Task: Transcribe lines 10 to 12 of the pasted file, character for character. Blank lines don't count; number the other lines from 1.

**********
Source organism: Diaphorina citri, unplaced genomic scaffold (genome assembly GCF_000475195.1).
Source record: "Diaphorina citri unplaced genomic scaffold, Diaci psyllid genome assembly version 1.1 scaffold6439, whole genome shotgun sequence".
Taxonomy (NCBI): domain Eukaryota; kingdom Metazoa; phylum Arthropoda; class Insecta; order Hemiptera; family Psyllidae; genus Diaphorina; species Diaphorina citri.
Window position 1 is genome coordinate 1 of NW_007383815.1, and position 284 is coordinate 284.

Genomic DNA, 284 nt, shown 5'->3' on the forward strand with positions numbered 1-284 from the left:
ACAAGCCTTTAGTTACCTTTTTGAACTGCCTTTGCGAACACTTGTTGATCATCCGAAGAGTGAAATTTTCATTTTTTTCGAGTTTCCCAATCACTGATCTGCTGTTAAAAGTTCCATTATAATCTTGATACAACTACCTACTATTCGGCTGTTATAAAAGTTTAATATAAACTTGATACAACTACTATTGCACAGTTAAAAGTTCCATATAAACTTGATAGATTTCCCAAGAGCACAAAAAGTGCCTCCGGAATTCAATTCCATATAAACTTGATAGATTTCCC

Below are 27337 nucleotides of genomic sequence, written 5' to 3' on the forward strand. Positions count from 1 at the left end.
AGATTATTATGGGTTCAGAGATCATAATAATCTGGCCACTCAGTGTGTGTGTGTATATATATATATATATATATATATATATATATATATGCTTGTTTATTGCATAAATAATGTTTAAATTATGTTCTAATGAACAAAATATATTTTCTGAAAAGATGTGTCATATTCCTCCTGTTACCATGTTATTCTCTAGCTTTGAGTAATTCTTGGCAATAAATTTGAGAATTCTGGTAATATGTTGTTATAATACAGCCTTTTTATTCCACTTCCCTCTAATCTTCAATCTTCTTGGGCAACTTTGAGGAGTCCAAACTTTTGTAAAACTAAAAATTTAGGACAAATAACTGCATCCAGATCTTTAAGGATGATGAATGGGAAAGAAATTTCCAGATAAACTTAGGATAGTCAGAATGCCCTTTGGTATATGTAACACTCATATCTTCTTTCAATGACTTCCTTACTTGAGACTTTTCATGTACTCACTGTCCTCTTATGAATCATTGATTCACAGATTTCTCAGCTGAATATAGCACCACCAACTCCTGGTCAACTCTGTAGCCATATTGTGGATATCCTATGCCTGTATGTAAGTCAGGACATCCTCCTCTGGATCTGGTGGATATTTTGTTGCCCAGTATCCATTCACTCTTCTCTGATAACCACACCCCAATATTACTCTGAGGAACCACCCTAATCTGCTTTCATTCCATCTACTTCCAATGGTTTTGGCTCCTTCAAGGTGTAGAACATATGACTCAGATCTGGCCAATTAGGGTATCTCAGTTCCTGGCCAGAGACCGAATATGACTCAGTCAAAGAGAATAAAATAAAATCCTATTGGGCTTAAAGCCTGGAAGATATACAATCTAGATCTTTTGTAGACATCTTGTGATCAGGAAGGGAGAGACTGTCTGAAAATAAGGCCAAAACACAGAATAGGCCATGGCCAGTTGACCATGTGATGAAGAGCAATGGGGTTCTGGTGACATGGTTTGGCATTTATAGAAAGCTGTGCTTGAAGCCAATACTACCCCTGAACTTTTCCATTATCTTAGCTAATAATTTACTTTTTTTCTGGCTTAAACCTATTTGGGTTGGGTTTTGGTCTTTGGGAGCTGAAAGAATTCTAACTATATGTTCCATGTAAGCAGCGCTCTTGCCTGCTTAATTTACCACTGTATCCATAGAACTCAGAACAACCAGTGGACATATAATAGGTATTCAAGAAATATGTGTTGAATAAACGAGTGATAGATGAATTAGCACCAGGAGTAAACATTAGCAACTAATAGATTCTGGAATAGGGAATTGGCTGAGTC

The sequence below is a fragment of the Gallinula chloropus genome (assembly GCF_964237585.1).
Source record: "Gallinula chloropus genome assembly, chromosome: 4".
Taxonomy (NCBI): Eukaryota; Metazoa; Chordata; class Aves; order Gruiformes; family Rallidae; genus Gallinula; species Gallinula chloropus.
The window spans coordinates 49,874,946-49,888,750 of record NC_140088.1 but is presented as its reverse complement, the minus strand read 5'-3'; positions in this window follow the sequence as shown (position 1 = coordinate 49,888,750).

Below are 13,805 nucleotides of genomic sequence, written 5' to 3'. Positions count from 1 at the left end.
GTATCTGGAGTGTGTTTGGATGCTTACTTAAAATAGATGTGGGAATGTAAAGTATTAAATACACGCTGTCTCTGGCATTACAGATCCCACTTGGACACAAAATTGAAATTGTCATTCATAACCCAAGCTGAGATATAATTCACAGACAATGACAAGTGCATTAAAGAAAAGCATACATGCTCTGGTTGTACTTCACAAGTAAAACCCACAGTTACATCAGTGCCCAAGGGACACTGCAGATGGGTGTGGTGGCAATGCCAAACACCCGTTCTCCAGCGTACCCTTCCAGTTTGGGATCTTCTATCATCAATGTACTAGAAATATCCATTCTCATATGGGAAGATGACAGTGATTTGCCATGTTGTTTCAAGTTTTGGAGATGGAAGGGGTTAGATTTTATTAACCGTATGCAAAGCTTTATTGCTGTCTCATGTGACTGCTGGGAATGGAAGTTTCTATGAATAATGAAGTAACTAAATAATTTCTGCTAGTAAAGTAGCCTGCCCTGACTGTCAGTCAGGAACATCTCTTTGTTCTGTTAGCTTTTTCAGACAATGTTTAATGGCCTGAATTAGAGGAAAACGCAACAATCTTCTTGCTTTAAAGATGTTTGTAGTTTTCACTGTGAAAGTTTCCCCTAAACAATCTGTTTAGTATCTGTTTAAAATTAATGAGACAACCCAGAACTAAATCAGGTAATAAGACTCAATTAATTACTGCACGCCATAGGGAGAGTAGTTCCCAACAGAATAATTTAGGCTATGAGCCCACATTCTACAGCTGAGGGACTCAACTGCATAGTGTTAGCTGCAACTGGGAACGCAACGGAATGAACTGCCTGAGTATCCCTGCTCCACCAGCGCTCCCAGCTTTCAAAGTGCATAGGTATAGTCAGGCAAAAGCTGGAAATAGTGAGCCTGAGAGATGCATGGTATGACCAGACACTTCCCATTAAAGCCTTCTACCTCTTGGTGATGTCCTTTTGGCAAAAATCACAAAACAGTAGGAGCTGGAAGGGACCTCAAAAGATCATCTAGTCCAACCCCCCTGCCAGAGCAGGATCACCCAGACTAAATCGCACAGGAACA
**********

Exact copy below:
Source record: "Gallinula chloropus genome assembly, chromosome: 4".
Taxonomy (NCBI): Eukaryota; Metazoa; Chordata; class Aves; order Gruiformes; family Rallidae; genus Gallinula; species Gallinula chloropus.
The window spans coordinates 49,874,946-49,888,750 of record NC_140088.1 but is presented as its reverse complement, the minus strand read 5'-3'; positions in this window follow the sequence as shown (position 1 = coordinate 49,888,750).